OVERNIGHT ENERGY: Republicans to ramp up drilling push with new bills

Hastings told The Hill earlier this month that he will introduce a bill aimed at speeding up Gulf of Mexico development. He also said he would introduce legislation that would focus on oil-and-gas development outside the Gulf.

On Thursday, Sen. David Vitter (R-La.) will introduce a bill to speed up Gulf oil-and-gas permitting. Rep. Rob Bishop (R-Utah) will introduce companion legislation in the House.

The bill, according to a Senate aide familiar with the legislation, would direct the Interior Department to issue permits more quickly, conduct more offshore lease sales, and open the Arctic National Wildlife Refuge to drilling. It would expedite the environmental review process for various energy projects.

The legislation would also block EPA climate-change rules.

Republicans have blasted the Obama administration’s offshore drilling policies, arguing that the Interior Department is moving too slowly in issuing deepwater drilling permits in the Gulf of Mexico.

The Interior Department has issued six deepwater drilling permits for the type of projects that were halted in the aftermath of last year’s Gulf oil spill.

STAY TUNED: Look for The Hill’s print edition Tuesday, where we explore what the battle over Environmental Protection Agency (EPA) climate rules means for senators facing reelection in 2012.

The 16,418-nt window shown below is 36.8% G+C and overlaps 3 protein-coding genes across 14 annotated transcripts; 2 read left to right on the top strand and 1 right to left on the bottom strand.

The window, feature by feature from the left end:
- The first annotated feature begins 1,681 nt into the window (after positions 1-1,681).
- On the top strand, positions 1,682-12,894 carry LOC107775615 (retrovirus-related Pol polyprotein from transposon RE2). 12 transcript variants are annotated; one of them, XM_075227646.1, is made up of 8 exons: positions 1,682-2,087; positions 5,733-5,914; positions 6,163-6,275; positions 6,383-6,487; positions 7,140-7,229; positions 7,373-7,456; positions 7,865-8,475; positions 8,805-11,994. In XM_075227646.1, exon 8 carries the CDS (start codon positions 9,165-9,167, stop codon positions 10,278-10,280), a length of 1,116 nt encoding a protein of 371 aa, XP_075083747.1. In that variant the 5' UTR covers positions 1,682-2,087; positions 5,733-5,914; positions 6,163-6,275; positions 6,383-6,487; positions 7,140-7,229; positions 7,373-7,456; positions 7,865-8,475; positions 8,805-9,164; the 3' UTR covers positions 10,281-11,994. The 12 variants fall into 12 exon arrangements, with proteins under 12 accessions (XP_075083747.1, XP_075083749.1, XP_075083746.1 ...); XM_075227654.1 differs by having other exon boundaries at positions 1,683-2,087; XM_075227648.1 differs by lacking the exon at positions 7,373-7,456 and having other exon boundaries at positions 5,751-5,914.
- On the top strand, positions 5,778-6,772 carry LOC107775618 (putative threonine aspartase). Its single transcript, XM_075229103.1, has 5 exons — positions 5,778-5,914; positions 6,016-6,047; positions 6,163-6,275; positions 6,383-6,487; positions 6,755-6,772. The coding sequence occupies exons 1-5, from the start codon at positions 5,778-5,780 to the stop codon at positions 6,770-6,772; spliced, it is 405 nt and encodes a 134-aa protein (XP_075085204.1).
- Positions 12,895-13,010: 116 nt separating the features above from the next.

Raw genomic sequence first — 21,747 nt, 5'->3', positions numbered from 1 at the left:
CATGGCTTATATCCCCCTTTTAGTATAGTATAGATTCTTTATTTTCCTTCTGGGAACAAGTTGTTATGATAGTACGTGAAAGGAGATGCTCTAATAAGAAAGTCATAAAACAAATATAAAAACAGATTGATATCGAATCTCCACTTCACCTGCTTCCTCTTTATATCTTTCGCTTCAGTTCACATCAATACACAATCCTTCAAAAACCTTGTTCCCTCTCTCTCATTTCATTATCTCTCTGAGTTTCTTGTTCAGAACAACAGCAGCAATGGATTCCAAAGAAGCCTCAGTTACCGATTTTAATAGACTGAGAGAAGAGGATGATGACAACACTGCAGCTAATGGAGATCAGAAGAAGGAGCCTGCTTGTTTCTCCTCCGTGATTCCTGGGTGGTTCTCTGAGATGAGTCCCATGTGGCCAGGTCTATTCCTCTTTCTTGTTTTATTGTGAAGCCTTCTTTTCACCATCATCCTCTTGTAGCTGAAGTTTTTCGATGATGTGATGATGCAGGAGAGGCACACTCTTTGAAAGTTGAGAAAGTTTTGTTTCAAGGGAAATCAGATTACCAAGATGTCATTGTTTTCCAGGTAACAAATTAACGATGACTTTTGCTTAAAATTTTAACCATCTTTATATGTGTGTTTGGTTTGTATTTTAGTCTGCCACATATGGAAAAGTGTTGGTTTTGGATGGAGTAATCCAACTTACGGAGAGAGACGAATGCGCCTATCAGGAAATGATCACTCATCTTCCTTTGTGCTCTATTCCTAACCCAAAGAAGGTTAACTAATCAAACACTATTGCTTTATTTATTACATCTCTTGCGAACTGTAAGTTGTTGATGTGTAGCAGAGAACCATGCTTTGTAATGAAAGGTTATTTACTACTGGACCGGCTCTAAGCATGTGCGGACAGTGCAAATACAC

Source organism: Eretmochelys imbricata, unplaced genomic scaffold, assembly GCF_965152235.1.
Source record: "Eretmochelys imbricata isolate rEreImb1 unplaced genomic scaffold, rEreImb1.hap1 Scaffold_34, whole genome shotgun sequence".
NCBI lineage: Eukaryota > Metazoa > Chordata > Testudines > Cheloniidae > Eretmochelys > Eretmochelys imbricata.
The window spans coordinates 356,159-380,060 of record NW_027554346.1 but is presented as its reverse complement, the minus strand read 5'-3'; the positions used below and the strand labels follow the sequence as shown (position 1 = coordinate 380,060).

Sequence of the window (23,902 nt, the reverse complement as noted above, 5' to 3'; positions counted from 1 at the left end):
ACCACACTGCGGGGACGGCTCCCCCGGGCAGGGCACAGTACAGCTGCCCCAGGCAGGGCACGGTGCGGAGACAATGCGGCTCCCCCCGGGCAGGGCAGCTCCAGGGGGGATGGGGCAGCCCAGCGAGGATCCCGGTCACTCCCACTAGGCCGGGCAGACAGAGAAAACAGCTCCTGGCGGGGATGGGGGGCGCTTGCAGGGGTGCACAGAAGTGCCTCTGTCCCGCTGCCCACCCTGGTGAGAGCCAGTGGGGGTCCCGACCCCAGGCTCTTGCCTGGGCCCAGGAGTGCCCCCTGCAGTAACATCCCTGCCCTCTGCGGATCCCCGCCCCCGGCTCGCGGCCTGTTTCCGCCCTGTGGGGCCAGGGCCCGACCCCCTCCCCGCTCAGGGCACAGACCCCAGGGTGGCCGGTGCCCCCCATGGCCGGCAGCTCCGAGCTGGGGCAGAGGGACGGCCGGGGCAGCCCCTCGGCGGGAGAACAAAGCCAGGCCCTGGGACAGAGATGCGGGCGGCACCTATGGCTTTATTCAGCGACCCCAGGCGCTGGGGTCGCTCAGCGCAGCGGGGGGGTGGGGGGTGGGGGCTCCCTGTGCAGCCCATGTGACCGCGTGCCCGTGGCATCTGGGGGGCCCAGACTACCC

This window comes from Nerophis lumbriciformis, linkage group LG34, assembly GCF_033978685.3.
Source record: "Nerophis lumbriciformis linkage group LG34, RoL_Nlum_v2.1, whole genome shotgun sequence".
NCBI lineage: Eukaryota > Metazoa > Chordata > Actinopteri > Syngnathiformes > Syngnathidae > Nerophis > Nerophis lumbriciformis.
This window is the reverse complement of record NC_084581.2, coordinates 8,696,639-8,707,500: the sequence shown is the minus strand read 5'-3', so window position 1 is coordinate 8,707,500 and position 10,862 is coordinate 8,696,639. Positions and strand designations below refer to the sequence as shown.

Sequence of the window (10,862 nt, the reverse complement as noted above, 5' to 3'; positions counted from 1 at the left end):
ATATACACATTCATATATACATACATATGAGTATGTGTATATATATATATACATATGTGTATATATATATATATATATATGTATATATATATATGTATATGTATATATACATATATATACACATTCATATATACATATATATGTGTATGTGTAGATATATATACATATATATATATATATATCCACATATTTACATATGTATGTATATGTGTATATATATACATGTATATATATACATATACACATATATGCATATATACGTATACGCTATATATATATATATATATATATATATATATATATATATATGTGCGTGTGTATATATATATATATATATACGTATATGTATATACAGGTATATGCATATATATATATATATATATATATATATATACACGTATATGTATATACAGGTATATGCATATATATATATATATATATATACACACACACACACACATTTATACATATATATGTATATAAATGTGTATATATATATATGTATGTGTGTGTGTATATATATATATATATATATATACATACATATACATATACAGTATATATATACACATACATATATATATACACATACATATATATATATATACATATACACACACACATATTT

NEWS BITES:

Fate of amendments to block EPA climate rules unclear

The outlook for Senate consideration of three amendments to small-business legislation that would block or limit the EPA from regulating greenhouse gas emissions remained unclear Monday evening.

Top Senate Democrats met in Senate Majority Leader Harry Reid’s (D-Nev.) office Monday evening to discuss the floor schedule for the small-business bill. But senators said no decisions were made.

"There are a number of amendments and they are still working on a lot of the negotiations, so I don't think it is definitely decided at this point," Sen. Patty Murray (Wash.), a member of the Democratic leadership team, said after the meeting.

Senate Minority Leader Mitch McConnell (R-Ky.) has introduced an amendment to the small-business legislation that would permanently block the EPA’s authority to regulate greenhouse gases.

The legislation mirrors a bill authored by Sen. James Inhofe (R-Okla.). Companion legislation in the House passed a key committee earlier this month and is expected to come up on the House floor in the coming weeks.